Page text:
The Dead Rise on All Systems
The original Dead Rising was an Xbox 360 exclusive, being the only console I don’t own, I had to watch others play it and read reviews. It’s hard to go wrong with zombies, which probably explains the enormous saturation level this “undead” genre has reached. When I heard that they were releasing a Wii version of the game I was intrigued, but some really bad previews and later on reviews kept me away. When Dead Rising 2 was announced and all systems were a go, I was like a zombie at a brain buffet, which is to say… brraaaiiinnnnssss….
The Undead in Vegas – Not a Metaphor
In Dead Rising 2, players control Chuck Green, a former moto-cross champion and current participant in the TIR, “Terror is Reality” game-show. Chuck earns money for mowing down zombies on his bike with twin chainsaw blades mounted to the steering column. Chuck participates reluctantly to afford Zombrex, the temporary antidote for his daughter, Katey, who has been bitten. Between his disdain for his “career” and the grief over losing his wife to the zombies in the past, Chuck is a broken man, who lives only for Katey.
Somehow the thousands of zombies which are kept in containment for use in the game show get out, later revealed to be an act of sabotage, and the zombie scourge quickly spreads through the surrounding Las Vegas area. Chuck escapes with Katey to a safe-house, but has to venture out into the zombie-infested masses to a) secure Zombrex for Katey and b) prove his innocence (he was framed for the zombie release) before the military arrives in 3 days.
Dismemberment can be Art too!
Like the previous game, in Dead Rising 2, the main focus of game-play is melee combat. The added feature here is the ability to pair two objects together to create new super-weapons that earn you bigger prestige points (PP) which level up your character’s stats. A few of the interesting early chances you get to see these weapon combos in action involve things as simple as a nail and a bat, for a spiked bat, and as a complex as a pairing of drills and a bucket. You drop the bucket on a zombies head, and turn the drills on and voilà ! Ridiculous death! Dead Rising 2 is not short on gore, but let’s not get too uptight about this, they are zombies after all. There are vehicles in the game which can be used for more mayhem and carnage. My chief concern of the game, which I noticed from watching people play the first, is the time limit on main missions. Having a set amount of time to the game is a good method for increasing urgency. If you’re a completist, like I am you, will be frustrated trying to just roam around and explore and complete side mission, only to run out of time on a story mission, effectively ending the game. This does add some replayability however. The graphics are good and sound design as well, though neither seem to be significantly upgraded from the original, which is not necessarily a bad thing.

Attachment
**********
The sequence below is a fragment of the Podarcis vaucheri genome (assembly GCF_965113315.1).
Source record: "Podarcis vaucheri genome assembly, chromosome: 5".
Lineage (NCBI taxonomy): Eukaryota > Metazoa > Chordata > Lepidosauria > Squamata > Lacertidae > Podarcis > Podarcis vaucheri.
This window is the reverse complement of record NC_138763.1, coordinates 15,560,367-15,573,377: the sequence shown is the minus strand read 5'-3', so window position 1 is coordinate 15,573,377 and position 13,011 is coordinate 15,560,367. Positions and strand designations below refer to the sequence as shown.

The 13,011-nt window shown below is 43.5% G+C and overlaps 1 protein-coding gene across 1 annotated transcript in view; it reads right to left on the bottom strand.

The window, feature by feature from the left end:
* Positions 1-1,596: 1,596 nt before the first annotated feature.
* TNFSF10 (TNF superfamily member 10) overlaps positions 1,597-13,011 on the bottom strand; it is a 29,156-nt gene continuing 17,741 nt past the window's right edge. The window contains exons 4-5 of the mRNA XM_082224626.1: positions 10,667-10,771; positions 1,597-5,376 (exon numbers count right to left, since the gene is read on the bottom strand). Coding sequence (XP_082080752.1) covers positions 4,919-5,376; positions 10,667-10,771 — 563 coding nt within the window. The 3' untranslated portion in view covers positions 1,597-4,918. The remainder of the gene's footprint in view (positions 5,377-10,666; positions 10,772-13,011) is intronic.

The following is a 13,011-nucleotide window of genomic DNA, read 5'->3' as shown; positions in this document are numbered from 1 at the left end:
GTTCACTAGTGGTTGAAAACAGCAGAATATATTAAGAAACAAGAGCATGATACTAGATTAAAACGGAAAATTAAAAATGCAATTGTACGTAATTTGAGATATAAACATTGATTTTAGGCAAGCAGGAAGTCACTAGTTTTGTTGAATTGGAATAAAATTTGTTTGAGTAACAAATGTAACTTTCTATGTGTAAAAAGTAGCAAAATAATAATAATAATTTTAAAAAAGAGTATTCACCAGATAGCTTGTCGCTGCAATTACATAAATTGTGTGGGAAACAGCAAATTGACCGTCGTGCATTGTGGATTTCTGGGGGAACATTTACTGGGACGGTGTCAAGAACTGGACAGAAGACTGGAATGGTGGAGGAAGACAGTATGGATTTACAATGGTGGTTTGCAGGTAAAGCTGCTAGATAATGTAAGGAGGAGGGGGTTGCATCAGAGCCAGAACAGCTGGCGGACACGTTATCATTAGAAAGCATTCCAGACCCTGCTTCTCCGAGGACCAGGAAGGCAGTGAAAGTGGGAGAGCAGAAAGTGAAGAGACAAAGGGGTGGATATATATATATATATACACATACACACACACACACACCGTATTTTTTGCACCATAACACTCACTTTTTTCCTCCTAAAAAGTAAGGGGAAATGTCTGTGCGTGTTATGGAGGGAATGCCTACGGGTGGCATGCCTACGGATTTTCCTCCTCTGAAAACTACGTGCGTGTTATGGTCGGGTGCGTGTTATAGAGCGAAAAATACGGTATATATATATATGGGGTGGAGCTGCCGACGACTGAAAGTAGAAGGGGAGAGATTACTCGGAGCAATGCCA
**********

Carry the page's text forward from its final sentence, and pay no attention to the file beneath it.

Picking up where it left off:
Whether you like Dead Rising 2 or not comes down to this: of you liked the first, you’ll like the second, and the same if you disliked it. I recommended grabbing this with a friend and making good use of the drop-in, drop-out co-op functionality. I would also recommend console over PC, though the PC price might be worth the hassle of the controls.
What do you get for your hard-earned gamble?
Dead Rising 2 is now available on Xbox360, PS3 and PC. Console prices are 59.99 for the standard version. The PC standard version has an MSRP of $39.99. A Collector’s edition is available for both consoles at $79.99. The Dead Rising 2 Collector’s Edition features: a steelbook case, an extra Blu-ray with a “Making of” feature, Zombrex Pen, Prescription Notepad and Safety Card, a hardbound art-book and a voucher for a dynamic theme.